You may not have heard of the town of Fatima, Portugal, located about 70 miles north of Lisbon.  While the city only has a population of 11,000, thousands more make a pilgrimage to Fatima each year.  This year even more pilgrims are expected to flock to Fatima since it is the 100 year anniversary of the events that started it all.   Since we were so close, we thought might as well make our own Fatima pilgrimage and learn what all the fuss is about.

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The Story of Fatima

The Basilica of the Holy Trinity was built in 2007 to help accommodate the crowds of pilgrims. "Fatima Pilgrimage: 100 Years and Counting" - Two Traveling Texans

The Basilica of the Holy Trinity was built in 2007 to help accommodate the crowds of pilgrims.

I was really intrigued to know why a Fatima Portugal pilgrimage became so popular.  Between May and October of 1917, three young children, Lucia Santos and her cousins, Jacinta and Francisco Marto, reported visions of the Virgin Mary on the 13th day of each month at approximately noon.

Mary urged the children to do penance and to make sacrifices to save sinners.  She also explained to the children that war is a punishment for sin.  Mary warned that God would further reprimand the world for its disobedience by means of war, hunger and the persecution of the Church.  Additionally, Lucia said that the Lady asked them to say the Rosary every day, reiterating many times that the Rosary was the key to peace.

At first, no one believed the children and they faced ridicule.  Their parents and city officials asked them to retract their story, but the children stood their ground.  During the last apparition on October 13th, 1917, there were 70,000 people present.  The Lady told them that she was the “Lady of the Rosary” and that a chapel was to be built in her honor.

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Today, Fatima attracts thousands of pilgrims from all over the world, particularly on the pilgrimage days in May and October.  The large torch-lit processions in the evenings are particularly impressive, often lead by Cardinals and Bishops.  Some pilgrims will even walk all the way from Lisbon to Fatima and do the last portion of the walk on their knees.  May 13th, 2017 will be the 100 year anniversary of the first apparitions of Mary in Fatima and Pope Francis will make a Fatima trip. (Read more about Pope Francis’s visit to Fatima here)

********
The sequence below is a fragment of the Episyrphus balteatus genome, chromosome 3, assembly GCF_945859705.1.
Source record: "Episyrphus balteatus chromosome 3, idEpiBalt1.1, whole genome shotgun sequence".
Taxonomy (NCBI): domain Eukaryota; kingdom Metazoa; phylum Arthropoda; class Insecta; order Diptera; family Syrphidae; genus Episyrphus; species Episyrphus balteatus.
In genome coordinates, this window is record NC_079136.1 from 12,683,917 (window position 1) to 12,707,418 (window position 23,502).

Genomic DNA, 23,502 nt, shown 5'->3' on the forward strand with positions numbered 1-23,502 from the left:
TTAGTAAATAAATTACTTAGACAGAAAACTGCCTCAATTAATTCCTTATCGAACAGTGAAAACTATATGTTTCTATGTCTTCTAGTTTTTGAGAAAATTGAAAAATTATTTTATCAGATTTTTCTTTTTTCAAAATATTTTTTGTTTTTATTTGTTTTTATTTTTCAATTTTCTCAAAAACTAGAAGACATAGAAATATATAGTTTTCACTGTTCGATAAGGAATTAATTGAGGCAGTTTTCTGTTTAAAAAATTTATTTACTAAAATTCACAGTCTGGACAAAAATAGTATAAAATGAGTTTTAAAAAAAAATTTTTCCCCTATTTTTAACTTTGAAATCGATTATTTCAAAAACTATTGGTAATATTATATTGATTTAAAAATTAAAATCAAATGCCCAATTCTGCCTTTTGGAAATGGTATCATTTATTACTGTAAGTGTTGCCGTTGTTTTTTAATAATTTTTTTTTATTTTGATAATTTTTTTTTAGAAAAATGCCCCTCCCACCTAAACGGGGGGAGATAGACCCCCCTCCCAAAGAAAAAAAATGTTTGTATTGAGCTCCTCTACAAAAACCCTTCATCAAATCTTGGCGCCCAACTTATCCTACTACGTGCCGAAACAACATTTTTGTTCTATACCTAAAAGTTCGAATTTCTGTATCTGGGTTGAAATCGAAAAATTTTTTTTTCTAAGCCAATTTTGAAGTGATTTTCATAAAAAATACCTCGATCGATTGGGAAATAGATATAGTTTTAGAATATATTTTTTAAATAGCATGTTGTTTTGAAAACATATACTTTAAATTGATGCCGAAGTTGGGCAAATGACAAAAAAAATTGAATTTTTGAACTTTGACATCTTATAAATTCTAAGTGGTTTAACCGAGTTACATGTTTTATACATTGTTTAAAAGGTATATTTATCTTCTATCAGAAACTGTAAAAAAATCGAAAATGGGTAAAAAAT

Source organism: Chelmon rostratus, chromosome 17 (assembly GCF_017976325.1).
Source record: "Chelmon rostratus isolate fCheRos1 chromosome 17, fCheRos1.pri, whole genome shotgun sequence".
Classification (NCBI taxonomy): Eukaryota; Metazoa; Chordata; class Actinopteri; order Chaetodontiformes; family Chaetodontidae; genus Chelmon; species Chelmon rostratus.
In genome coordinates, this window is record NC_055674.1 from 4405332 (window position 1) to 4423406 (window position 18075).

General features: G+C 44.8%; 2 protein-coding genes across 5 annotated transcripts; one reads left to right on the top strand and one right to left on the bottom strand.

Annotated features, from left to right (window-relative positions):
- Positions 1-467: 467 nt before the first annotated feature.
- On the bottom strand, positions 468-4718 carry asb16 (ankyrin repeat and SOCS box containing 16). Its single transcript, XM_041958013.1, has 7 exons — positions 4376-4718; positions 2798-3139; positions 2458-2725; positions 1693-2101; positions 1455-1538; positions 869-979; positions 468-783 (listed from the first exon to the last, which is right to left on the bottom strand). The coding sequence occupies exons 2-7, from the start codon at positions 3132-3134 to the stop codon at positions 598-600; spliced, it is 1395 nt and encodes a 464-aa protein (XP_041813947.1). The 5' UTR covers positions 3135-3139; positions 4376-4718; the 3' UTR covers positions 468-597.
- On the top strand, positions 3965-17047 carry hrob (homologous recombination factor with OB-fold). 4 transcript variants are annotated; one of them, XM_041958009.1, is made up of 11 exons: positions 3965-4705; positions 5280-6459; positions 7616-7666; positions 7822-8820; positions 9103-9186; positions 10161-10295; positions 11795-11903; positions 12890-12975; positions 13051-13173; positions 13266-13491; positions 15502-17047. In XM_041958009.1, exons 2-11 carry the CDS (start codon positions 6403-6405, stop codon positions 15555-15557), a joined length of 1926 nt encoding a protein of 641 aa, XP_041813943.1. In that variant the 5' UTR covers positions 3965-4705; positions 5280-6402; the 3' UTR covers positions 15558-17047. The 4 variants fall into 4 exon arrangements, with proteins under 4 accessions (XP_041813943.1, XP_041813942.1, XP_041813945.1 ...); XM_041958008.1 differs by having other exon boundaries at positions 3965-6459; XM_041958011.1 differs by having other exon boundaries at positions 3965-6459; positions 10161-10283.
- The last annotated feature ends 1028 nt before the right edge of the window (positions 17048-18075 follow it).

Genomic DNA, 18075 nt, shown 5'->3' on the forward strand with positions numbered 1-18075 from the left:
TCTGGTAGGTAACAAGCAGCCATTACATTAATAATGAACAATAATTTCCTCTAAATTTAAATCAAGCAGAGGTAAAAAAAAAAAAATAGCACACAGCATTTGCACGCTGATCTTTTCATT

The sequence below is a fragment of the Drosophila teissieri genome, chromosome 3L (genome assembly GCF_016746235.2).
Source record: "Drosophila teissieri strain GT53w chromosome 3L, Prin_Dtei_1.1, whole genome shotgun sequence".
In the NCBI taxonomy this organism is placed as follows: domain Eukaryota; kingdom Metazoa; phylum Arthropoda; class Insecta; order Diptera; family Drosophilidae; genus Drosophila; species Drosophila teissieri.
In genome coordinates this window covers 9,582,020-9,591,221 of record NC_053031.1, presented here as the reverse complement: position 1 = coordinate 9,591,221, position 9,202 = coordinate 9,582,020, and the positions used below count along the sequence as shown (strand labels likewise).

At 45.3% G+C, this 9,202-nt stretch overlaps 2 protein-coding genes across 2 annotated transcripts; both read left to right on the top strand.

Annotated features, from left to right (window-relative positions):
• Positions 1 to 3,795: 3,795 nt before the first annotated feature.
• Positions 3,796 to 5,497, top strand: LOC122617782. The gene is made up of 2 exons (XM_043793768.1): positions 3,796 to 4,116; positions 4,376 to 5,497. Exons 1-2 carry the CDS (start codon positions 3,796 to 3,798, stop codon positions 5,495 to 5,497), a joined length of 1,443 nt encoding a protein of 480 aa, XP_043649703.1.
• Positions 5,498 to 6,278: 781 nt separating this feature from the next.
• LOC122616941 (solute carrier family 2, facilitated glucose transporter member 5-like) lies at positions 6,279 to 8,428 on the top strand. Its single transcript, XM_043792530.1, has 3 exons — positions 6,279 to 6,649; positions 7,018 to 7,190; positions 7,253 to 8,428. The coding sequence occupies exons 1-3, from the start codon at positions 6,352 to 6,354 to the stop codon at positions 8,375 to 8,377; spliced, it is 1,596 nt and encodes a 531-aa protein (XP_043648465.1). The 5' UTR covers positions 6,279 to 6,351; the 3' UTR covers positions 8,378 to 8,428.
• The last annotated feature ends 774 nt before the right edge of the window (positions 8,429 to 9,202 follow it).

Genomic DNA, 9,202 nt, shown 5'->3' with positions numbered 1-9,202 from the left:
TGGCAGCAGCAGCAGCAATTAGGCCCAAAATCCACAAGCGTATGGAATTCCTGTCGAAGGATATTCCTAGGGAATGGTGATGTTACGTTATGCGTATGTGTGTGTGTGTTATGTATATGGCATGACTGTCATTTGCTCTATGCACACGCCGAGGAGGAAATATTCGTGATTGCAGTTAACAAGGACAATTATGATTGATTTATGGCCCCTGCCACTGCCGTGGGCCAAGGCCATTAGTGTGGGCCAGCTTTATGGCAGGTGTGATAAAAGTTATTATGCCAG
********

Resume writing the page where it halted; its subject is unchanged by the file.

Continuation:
Several popes have visited Fatima and Pope Francis will be visiting on May 13, 2017. "Fatima Pilgrimage: 100 Years and Counting" - Two Traveling Texans

Several popes have visited Fatima and Pope Francis will be visiting on May 13, 2017.

Jacinta and Francisco both died at a very young age.  Lucia devoted her life to God and became a nun.  She lived to be 97.  On February 13, 2008 (the third anniversary of her death) Pope Benedict XVI announced that in the case of Sister Lúcia he would waive the five-year waiting period before opening a cause for beatification, a step toward canonization.

The mosaic at the altar in the Basilica of the Holy Trinity was really impressive! "Fatima Pilgrimage: 100 Years and Counting" - Two Traveling Texans

The mosaic at the altar in the Basilica of the Holy Trinity was really impressive!

Churches of Fatima

The spiritual center is a large plaza, known as the Sanctuary of Our Lady of Fatima, with impressive churches at each end.  Everything is white and on a sunny day like when we were there it is really bright.  First, we went inside the Basilica of the Holy Trinity, which was built in 2007 to help accommodate the crowds.  The exterior of this church is a very modern design.  The building is round, with very impressive wooden doors.  The main attraction inside is the beautiful mosaic at the altar. 

The graves of Jacinta and Francisco inside the Basilica of Our Lady of the Rosary. "Fatima Pilgrimage: 100 Years and Counting" - Two Traveling Texans

The graves of Jacinta and Francisco inside the Basilica of Our Lady of the Rosary.

Next, we visited the Chapel of the Apparitions, located where the Virgin Mary appeared back in 1917.  A marble pillar and enclosed case, with the image of the Virgin Mary, marks the exact location of the Marian apparitions.  The chapel is a small open air space and when we were there it was pretty crowded.